Friday will be an inversion-fighting day of free transit fares to promote ridership on one of the season’s busiest shopping days.
“Free Fare Friday” is a one-off demonstration to promote public awareness, Salt Lake City and County officials and the Utah Transit Authority announced Tuesday.
The brainchild of outgoing City Council Chairman Stan Penfold, it will waive the $2.50 fare on all buses and trains in the UTA’s entire six-county service area. The City Council, Salt Lake County mayor’s office and UTA are underwriting the effort with $70,000 that covers the average weekday take on cash fares.
“All day this Friday your ride is on us,” Penfold said at a news conference at the North Temple Bridge/Guadalupe TRAX station.
On Friday, bus drivers will not accept fares, and signs at rail stations will tell riders no fare is required. Riders with electronic passes or FAREPAY cards will not have to “tap” on or off when boarding or exiting a bus or train. Users of the mobile ticketing app won’t need to use one of their tickets.
A wintertime temperature inversion traps cold, stale and polluted air at the surface below a warmer air layer in low-lying basins or valleys. According to the state Department of Environmental Quality, Utah typically sees five to six multiday inversions each winter, with 18 days when airborne levels of fine particulate matter — the pollution generated by vehicles — exceeds national air quality standards.
“Because of the unique geography of our valley, we will not be able to prevent inversions from happening, but all of us can reduce the amount of pollution that we pump into the air,” Penfold said. “And we can do our part to in particular prevent red air days from happening by leaving our cars at home and riding transit as much as possible.”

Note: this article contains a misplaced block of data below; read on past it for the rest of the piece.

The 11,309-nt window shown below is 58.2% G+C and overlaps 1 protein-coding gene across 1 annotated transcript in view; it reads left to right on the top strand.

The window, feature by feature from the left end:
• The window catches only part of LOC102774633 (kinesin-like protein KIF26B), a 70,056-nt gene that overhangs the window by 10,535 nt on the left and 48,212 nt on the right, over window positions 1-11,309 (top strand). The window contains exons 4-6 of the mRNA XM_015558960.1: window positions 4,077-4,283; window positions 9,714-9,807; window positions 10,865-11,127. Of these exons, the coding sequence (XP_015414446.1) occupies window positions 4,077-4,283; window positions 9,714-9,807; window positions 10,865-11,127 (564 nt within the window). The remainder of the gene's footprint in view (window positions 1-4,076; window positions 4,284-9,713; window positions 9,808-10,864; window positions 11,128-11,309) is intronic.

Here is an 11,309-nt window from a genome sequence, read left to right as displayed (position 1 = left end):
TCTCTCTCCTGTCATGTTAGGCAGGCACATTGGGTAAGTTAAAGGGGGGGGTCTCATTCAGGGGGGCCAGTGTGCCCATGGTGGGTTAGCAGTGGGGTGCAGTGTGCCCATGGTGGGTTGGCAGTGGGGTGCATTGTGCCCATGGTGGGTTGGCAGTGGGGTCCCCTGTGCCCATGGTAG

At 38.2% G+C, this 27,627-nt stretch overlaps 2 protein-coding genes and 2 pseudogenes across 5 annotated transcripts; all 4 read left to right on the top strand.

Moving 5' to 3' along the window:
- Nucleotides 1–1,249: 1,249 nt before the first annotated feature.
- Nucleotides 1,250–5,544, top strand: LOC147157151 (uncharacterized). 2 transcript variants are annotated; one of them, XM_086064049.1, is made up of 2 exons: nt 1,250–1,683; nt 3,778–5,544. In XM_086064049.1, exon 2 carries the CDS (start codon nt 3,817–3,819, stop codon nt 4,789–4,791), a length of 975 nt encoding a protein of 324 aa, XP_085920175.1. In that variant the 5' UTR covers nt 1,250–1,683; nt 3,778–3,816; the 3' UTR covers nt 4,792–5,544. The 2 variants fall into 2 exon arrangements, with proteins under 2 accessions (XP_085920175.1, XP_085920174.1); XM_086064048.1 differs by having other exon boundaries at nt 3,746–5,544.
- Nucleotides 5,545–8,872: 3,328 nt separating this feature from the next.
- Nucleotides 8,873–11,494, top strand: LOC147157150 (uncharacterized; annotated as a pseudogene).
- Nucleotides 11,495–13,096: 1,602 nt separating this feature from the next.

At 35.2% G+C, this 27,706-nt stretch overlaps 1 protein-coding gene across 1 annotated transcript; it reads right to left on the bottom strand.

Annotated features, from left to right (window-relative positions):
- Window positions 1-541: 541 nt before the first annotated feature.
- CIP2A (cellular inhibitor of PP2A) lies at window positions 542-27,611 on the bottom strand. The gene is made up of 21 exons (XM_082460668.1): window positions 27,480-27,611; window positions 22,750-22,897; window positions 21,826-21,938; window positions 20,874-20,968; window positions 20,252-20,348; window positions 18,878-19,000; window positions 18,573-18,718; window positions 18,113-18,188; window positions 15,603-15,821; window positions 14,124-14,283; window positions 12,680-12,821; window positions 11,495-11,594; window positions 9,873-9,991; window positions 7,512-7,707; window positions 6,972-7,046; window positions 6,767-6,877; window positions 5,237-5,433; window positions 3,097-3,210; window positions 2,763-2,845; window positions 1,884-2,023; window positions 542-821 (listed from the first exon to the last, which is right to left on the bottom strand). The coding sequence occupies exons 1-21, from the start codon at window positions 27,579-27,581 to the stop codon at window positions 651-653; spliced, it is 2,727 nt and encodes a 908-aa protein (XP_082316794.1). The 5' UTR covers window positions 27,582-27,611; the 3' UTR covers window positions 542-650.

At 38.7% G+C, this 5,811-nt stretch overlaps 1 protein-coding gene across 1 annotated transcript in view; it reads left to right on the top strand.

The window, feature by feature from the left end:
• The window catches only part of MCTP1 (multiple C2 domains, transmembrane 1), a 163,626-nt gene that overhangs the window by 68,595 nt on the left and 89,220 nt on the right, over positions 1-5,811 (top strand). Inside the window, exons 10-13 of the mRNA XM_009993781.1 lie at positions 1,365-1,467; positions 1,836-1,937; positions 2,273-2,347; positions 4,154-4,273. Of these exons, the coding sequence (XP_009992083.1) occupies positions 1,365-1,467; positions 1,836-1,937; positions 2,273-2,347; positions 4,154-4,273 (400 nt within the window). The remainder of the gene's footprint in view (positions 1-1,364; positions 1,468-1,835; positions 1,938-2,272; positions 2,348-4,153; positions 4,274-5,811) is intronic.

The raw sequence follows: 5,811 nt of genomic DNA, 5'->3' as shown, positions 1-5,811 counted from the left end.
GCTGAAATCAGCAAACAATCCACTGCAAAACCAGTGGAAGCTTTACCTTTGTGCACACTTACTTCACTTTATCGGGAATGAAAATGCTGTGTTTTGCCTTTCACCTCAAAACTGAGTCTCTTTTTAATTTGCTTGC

Though only a one-day effort, the idea is in keeping with the goals and policies of the new transit master plan the council approved earlier this month. Pollution from vehicles accounts for 57 percent of wintertime air pollution. Organizers noted Tuesday that a full UTA bus can carry 45 passengers and take that many single-occupant vehicles off the road; a full TRAX light rail car has 150 riders, and a FrontRunner commuter train carries up to 350.
“I’ll acknowledge that one day of free fares is not going to improve our air overnight, but what we’re hoping will happen is people will have conversations,” Salt Lake County Mayor Ben McAdams said. Instead of driving his kids to school Friday, “We’re gonna figure out the train schedule. the bus schedule, what it takes to get them to school and then for me to get to work and then home, and how we’re going to get home together.”
UTA President and CEO Jerry Benson said fare revenue is too critical to make free fare days a routine transit incentive.
“All of us here today know that underwriting fares for just one day won’t fix bad air, but it’s an important gesture that highlights the issue and ways that we can address it,” Benson said. “Partnerships like this are critical to making a difference.”